On a personal note, I can say that it's a very different experience reading a draft as a reviewer vs. reading the completed book for pleasure. There's a bit of stress in reviewing the book, intentionally being critical, and trying to find flaws that could be improved. It was much more relaxing reading the book once it was done, and just enjoying it. (I should add that I reviewed it as a member of his target audience, not an expert in the field. I may like to write a bit about evolution on this blog, but I'm no biologist.)

The book was very interesting. It may be a little advanced for an evolutionary naïf, but if you paid attention in your high school biology class and remember the lessons, you'll probably find this book pretty informative. I definitely recommend it.

Friday, November 4, 2016

Understanding Evolution - Origin of Limbs

This entry is part of a collection on Understanding Evolution. For other entries in this collection, follow that link.


I recently came across and answered a question on Quora that reveals a misunderstanding I've seen before over evolution. The question was If theory of evolution is true, why aren't there more semi-evolved species with hands coming out of their skulls or other half-baked monstrosities?. It seems to be that some people think that evolution works by creating partially complete versions of what will later be a fully fledged feature of an organism. Obviously, that's not the case. So I figured it might help to explain how a trait like our limbs actually did evolve.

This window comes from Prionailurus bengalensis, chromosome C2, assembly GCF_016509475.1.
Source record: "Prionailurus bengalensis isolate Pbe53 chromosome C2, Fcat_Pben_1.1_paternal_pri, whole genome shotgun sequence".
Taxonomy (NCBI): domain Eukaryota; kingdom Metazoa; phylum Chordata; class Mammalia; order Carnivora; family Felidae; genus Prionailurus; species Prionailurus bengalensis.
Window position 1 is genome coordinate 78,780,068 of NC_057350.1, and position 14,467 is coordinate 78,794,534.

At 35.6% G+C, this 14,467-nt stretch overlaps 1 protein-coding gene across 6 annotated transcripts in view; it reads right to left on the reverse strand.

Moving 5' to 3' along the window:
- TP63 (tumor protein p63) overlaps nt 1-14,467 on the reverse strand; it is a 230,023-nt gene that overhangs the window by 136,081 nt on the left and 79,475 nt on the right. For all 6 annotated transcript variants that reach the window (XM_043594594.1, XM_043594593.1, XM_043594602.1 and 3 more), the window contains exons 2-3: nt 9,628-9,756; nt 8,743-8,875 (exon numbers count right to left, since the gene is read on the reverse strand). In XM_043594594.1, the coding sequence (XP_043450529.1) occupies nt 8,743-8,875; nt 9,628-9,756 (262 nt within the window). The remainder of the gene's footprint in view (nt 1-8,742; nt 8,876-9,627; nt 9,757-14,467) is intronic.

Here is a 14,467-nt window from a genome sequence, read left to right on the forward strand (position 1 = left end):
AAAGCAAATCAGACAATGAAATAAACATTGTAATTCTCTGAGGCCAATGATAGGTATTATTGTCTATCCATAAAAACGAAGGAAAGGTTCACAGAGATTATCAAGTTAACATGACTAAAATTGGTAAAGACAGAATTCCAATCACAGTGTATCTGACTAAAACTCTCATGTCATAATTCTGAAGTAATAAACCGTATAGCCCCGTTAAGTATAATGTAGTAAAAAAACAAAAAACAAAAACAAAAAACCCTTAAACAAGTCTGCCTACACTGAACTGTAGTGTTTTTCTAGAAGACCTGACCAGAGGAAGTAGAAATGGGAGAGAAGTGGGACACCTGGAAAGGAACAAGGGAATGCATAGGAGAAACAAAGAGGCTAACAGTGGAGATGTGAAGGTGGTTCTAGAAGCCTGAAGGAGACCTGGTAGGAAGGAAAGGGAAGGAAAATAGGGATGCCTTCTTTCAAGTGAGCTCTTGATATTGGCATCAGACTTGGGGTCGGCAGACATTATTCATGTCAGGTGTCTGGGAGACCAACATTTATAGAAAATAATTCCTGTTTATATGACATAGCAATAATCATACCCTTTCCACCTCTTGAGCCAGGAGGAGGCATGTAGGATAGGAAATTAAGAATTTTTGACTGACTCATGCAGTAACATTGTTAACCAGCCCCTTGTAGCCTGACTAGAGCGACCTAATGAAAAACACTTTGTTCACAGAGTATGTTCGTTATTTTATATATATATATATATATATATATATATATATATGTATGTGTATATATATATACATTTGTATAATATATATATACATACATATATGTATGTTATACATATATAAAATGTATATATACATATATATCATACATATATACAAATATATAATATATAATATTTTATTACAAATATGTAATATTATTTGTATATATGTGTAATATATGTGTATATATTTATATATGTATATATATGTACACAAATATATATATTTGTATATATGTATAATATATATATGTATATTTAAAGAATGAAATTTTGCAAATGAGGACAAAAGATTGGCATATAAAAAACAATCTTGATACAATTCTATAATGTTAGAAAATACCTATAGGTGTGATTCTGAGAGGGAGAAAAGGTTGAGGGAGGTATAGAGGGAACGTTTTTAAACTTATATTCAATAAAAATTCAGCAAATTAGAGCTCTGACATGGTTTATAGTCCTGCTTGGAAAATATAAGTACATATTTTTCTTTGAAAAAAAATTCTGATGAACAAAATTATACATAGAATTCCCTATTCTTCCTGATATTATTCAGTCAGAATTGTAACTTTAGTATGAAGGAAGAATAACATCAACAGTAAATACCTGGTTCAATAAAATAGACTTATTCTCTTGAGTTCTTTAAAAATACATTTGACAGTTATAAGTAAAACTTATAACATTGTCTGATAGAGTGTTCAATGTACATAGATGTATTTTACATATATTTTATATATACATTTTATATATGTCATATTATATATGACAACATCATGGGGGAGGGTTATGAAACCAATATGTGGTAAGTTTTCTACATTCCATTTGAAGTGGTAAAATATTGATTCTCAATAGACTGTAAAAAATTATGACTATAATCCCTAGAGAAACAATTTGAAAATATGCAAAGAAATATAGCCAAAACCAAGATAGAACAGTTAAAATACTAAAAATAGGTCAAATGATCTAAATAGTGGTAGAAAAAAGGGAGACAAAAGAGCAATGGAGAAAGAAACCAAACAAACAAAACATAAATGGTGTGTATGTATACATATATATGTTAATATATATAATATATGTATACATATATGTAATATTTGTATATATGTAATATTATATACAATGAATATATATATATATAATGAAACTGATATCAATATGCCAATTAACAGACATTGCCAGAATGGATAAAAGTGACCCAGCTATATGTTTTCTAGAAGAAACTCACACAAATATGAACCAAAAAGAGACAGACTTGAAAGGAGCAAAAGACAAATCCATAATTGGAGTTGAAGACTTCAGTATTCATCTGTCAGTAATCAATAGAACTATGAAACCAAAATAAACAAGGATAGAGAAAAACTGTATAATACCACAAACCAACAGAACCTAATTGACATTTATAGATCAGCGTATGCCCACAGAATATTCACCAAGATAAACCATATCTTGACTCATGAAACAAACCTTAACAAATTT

Evolution doesn't have any foresight or planning. Every organism that has ever lived is both the end result of all the evolutionary history leading up to it, and a transitional form to whatever it's future descendants might look like (assuming its lineage doesn't go extinct).

In contrast to what that Quora question implied, evolution doesn't work like this:

Not How Evolution Works
(not how evolution works)

Evolution didn't provide us with a partial arm in anticipation of a fully developed arm down the road. We didn't sprout a bicep, then a forearm, and finally a hand to complete our limbs. Genetics just doesn't work that way. If an organism doesn't have any limbs to begin with, it's not going to create a monstrosity with a partial human limb. Evolution only works incrementally, and every step has to be functional, or else the organism won't survive to reproduce.

So, if our ancient ancestors didn't have limbs, but we do now, how did it happen? What were the types of changes that were small enough to be possible through genetic mutation, but useful enough to benefit those organisms?

First of all, our ancient ancestors looked something like this:

MetaSpriggina Reconstruction & Fossil